Aquatic classes boost mood, brain function

August 30, 2016


Injury Prevention and a Healthy Brain with Aqua Classes

Healthwise, adding water-based exercises to your routine can help you make a splash now and several years down the road.

According to the Center for Disease Control and Prevention (CDC), aquatic exercise can protect and heal both the body and the mind. Studies have shown that participation in an aquatic fitness program can lead to:

  • Improved mood
  • Improved quality of life for individuals with fibromyalgia
  • A healthier mindset for expectant mothers
  • Increased bonding between children with developmental disabilities and parents

Water workouts are also a great choice for injury prevention.

Take a look below for more details on why signing up for an aqua class is a no-brainer.

Improved overall cognitive functioning

Along with strengthening and toning your body, aqua classes can also keep your brain healthy. Several studies have shown that regular exercise of any kind can improve memory, thinking skills and overall cognitive functioning.

One study also showed that even brief water-based exercise intervention improved cognitive functioning in women with fibromyalgia.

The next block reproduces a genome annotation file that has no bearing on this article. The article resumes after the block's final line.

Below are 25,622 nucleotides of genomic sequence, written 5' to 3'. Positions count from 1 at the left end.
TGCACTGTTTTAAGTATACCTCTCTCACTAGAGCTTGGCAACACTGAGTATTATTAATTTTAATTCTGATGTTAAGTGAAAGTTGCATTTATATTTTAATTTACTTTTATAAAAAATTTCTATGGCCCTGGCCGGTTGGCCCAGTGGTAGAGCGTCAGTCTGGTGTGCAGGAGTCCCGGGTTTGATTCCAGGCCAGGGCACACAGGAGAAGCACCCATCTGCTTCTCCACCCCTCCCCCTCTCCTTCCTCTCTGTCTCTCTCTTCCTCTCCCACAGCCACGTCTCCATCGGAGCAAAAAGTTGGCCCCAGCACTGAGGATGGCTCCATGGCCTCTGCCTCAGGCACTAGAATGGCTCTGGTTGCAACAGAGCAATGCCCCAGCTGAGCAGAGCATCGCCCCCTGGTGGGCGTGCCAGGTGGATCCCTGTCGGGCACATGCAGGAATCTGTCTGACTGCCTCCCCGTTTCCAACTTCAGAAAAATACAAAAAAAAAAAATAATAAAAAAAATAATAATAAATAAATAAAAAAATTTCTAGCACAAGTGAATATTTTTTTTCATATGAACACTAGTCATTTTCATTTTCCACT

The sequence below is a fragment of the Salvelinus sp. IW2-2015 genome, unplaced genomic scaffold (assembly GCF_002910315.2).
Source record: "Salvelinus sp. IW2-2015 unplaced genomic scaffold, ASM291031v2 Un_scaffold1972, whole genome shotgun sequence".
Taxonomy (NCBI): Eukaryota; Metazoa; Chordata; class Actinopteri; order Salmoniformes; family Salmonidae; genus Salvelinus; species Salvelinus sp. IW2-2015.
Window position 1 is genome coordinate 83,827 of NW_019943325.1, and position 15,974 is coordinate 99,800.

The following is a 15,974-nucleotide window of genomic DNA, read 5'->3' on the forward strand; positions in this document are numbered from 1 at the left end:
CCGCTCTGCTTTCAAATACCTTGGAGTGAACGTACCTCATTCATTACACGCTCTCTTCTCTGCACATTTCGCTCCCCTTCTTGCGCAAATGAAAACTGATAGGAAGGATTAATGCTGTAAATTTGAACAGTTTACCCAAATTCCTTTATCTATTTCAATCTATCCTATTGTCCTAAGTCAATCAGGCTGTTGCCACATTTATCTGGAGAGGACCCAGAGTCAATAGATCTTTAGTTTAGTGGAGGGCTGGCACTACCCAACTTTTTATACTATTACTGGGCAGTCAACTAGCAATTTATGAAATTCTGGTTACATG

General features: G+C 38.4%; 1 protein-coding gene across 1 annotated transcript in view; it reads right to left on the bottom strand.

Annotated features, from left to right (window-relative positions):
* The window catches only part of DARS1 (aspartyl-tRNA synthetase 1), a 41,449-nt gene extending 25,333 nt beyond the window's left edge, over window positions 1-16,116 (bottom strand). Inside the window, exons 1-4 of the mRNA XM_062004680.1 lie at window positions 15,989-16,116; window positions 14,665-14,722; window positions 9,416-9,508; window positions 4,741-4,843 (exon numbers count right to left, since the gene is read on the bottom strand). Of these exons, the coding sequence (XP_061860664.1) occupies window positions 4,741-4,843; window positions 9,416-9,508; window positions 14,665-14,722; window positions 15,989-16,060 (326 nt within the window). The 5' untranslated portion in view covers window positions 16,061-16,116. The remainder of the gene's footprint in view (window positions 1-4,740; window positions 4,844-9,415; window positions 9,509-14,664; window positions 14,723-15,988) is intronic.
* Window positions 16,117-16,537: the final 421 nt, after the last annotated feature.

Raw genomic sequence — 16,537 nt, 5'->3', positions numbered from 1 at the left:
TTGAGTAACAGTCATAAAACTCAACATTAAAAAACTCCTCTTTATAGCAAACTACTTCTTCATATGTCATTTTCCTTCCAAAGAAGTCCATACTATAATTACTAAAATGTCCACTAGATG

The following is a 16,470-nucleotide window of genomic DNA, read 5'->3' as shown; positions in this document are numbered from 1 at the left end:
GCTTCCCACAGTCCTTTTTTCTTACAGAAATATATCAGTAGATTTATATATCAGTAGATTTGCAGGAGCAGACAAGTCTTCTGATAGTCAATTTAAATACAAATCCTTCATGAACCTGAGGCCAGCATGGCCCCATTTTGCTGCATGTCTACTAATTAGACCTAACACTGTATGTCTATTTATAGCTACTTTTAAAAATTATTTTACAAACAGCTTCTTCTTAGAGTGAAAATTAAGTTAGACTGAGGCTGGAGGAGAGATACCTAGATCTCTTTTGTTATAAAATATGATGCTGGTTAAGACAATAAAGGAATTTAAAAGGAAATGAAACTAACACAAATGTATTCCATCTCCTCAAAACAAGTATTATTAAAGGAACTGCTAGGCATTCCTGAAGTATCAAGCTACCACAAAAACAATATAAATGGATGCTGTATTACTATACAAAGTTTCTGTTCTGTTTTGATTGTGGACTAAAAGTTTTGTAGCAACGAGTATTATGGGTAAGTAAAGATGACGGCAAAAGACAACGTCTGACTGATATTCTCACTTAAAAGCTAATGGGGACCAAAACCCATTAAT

Injury prevention

If you love pounding the pavement, cross-training through aquatic exercise can prevent and remedy issues that come with high-impact exercises. According to a study published in the Journal of Sports Sciences, male long-distance runners experienced faster recovery from delayed onset muscle soreness (DOMS) when following downhill running with aqua exercises.

Along with alleviating stiffness and soreness, the study concluded that the use of aqua exercise can restore muscle power and “recovery of whole-body reaction time” more quickly.

Better mood

In general, exercise has been shown to work wonders in easing symptoms of anxiety and depression. Exercise releases feel-good chemicals known as endorphins, which can be enhanced by the social aspect of group classes.

“Laughing and watching everybody splash around and having fun — it’s just very calming,” Phillips said.

For those with depression, it can be difficult to find motivation to exercise. However, exercising in the water provides a gentle, soothing environment that has been shown to reduce symptoms. A study published in Medicine & Science in Sports & Exercise found that both yoga and aquatic exercise alleviated symptoms in females with multiple sclerosis (MS) when used as a complement to other treatments.

Another study published in Arthritis Care & Research found that deep water running exercises were a safe way to improve anxiety and depression in participants with fibromyalgia.

Both of the aforementioned disorders are marked by persistent fatigue, pain and issues with mood.

Get Started

Columbia Association offers a bevy of group fitness classes and personal training options to help you make a splash. Click here to learn more about CA’s health and fitness services.

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